Unboxing the Sony mylo 2 (COM-2)

At the end of my CES 2008 reflections article, I confessed that my favorite device of the show was the Sony mylo 2 (COM-2). Even in the midst of all the Intel MIDs, I was still most captivated by the new Linux-based handheld.

Sony_mylo_com2_unbox

Part of my fascination came from the fact that I had been waiting for its debut since June 2007, while the rest can be chalked up to the mylo being the only new gadget unveiled on the floor that had a firm price and release date. Everything else I was interested in, as stated in my CES wrap-up, was either a concept or preview of what would be available sometime in the future.

And as I’ve said countless times before, I’m all about instant gratification.

Packaging

Sony stuck with the color scheme of the original mylo‘s packaging for the COM-2, so the orange and gray combination was instantly familiar to me.

Sony_mylo_com2_unbox_2

Sony_mylo_com2_unbox_3

Sony_mylo_com2_unbox_4

Sony_mylo_com2_unbox_5

Sony_mylo_com2_unbox_6

Contents

Though Sony doesn’t score too many points for presentation, it often sets the bar for a device’s included accessory bundle.

Sony_mylo_com2_contents

Inside the box are a CD-ROM containing the user’s guide and various preinstalled content (sample media, mylo widgets, etc.), Quick Start Guide and other printed materials, a neoprene carrying pouch, USB cable, headphones, stylus and strap, one-touch answer remote controller with microphone, AC adapter, 3.7V li-ion battery (1200mAh), and the mylo itself.

Most of the accessories are pretty standard fare, but a few deserve some extra attention.

Stylus & Strap

Sony_mylo_com2_stylus1

Sony_mylo_com2_stylus2

The surfboard-shaped stylus measures 2.25 inches long and is designed to be attached to the wrist strap. The strap hole is located on the left side of the mylo, making the stylus a bit awkward to use for right-handed people.

A telescoping stylus that could be stored in a dedicated slot on the device would’ve been much better. Fortunately, a stylus is not required to use the mylo; the user interface is decently optimized for finger use and the unit itself has a nice selection of hardware controls.

One-Touch Answer Remote Controller

Like the COM-1, the COM-2 is not equipped with a standard headphone jack.

Sony_mylo_com2_onetouch

Instead, headphones must be connected to what Sony calls the "one-touch answer remote controller with microphone," which in turn connects to the mylo through a proprietary connection. The contraption is meant to facilitate internet calls via Skype, but it’s annoying to have to carry an extra connector when all you want to do is listen to music or watch a movie.

Carrying Pouch

It’s clear from my accessory reviews that I absolutely adore cases, so I’m always overjoyed when a really nice one is included with a device.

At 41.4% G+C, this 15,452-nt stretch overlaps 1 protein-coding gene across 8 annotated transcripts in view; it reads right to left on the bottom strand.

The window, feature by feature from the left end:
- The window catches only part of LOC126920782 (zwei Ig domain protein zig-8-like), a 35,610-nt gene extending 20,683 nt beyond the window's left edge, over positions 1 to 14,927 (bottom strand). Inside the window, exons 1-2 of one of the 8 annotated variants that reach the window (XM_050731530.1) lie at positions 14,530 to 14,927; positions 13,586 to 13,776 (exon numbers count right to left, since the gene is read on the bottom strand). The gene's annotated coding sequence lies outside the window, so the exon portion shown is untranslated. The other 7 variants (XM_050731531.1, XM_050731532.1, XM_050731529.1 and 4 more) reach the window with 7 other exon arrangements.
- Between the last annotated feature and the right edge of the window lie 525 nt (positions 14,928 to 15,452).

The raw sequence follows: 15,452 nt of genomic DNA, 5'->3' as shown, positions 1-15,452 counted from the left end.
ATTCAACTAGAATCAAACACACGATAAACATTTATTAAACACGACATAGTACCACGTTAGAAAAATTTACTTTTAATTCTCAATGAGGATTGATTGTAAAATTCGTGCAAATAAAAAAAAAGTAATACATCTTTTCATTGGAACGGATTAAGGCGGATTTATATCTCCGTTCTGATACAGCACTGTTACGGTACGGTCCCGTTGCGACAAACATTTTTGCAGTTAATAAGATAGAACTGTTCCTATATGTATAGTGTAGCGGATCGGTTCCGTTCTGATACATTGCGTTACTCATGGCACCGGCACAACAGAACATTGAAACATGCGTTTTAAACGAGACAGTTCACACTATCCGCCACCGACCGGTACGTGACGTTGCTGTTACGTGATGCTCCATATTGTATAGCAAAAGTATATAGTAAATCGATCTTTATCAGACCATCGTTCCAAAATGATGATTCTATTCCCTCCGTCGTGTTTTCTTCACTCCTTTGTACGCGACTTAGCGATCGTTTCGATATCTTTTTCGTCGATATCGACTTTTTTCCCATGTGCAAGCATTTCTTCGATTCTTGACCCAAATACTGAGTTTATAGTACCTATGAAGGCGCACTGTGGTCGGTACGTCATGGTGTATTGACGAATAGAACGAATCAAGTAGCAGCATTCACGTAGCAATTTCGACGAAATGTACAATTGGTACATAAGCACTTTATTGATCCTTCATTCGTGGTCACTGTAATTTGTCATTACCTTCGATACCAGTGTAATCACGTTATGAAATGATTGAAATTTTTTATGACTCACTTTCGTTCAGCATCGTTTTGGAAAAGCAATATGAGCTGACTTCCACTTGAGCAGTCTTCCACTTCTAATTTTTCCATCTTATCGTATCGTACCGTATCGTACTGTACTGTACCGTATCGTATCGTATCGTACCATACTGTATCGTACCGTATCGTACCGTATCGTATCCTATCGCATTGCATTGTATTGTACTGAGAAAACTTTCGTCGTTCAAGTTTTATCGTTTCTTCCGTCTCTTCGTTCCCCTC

Sony_mylo_com2_case

The mylo 2’s neoprene case is nearly identical to the one bundled with the original mylo.

Sony_mylo_com2_case_2

The main differences are that the COM-2’s case has a mesh pocket on the back and doesn’t have any kind of closure (the other case was kept closed with a piece of Velcro).

Sony_mylo_com2_case_3

Sony_mylo_com2_case_4

The entire case is soft and incredibly padded. For added protection, a piece of thick cardboard (or something else that’s flat and hard) has been sewn into the front of the case to act as a screenguard.

Here’s the COM-1 and COM-2 below their respective cases:

Sony_mylo_com2_case_comp

Quick Look

I’ve got a few mylo 2 posts planned for the next week or so (the actual review won’t be ready for a while), so all I can offer right now is a round of fresh-from-the-box pictures.

Sony_mylo_com2_quick

Sony_mylo_com2_quick_2

Sony_mylo_com2_kb

Sony_mylo_com2_quick_3

Sony_mylo_com2_quick_4

Sony_mylo_com2_quick_5

A small selection of official accessories is already available for the mylo 2, including face plates and a screen protector, but I haven’t seen any third-party support yet.

Sony_mylo_com2_cradle

The only accessory that interested me was the mylo charging cradle (above). You’ll probably see a review of the cradle long before the actual mylo gets the full treatment, so I wo n’t go into details here.

Stay tuned for more on the Sony mylo 2 (COM-2) at Pocketables, including a quick comparison with the Nokia N810 and maybe a dedicated review of the web browsing experience.

Pocketables does not accept targeted advertising, phony guest posts, paid reviews, etc. Help us keep this way with support on Patreon!
become a patron button - for some reason we don't have an alt tag here

Jenn K. Lee

Jenn K. Lee is the founder of Pocketables. She loves gadgets the way most women love shoes and purses. The pieces in her tech wardrobe that go with everything are currently the Samsung Galaxy Note II, Sony Tablet P, and Nexus 7, but there are still a couple of vintage UMPCs/MIDs in the back of her closet.

More posts by Jenn | Subscribe to Jenn's posts

Avatar of Jenn K. Lee